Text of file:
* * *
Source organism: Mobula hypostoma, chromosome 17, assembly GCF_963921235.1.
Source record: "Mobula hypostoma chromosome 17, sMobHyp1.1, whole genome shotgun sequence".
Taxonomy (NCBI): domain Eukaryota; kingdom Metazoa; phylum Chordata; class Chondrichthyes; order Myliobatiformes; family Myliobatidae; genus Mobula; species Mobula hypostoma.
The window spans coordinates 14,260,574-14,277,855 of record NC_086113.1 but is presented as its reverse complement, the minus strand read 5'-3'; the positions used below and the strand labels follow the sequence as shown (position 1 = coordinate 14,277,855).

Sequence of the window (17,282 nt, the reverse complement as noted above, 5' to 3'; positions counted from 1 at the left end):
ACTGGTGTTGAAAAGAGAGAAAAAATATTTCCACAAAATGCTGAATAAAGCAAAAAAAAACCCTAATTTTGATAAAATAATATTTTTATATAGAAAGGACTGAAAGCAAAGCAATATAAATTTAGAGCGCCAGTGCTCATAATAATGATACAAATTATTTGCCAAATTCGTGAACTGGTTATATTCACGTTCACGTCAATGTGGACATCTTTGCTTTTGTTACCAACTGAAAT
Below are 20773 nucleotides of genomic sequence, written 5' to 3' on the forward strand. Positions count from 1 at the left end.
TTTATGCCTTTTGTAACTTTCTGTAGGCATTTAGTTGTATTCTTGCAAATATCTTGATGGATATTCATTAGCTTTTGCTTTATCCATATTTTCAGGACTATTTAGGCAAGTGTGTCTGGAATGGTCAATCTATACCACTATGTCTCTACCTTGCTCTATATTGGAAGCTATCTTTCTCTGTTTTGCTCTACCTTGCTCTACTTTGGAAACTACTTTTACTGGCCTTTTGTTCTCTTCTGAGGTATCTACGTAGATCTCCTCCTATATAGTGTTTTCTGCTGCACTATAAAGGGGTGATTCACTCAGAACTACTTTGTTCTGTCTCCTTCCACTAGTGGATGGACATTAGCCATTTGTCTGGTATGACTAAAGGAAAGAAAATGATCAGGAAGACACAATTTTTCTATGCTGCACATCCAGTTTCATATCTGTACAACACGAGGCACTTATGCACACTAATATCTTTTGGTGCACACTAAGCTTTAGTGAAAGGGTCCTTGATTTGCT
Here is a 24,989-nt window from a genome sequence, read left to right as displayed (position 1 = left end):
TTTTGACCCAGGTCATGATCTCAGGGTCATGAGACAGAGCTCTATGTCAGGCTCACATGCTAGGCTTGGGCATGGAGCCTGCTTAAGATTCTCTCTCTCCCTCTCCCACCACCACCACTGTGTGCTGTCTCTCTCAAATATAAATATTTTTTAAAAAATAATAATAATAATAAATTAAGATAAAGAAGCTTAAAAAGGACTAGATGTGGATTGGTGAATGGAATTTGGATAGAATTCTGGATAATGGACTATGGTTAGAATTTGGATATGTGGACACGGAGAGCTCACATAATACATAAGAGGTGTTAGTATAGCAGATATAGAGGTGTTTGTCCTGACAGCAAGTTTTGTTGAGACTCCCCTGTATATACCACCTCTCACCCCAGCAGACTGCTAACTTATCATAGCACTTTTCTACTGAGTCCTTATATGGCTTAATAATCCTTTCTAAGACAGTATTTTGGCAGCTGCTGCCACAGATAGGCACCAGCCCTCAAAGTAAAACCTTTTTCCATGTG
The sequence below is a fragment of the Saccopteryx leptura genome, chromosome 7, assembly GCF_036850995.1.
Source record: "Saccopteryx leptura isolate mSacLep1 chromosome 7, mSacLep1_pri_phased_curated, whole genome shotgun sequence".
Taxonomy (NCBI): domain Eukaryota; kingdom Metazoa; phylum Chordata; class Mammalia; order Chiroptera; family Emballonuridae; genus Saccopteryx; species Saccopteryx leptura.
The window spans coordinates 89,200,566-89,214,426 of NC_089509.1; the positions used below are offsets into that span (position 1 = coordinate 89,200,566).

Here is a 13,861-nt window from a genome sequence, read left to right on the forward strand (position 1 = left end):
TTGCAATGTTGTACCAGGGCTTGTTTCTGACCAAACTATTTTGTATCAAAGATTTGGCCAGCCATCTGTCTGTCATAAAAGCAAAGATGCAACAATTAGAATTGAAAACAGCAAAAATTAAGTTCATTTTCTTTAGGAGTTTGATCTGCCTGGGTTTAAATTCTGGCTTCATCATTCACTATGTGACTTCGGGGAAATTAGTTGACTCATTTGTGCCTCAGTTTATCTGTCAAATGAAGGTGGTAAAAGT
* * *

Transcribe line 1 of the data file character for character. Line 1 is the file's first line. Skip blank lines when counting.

Source organism: Mobula hypostoma, chromosome 17, assembly GCF_963921235.1.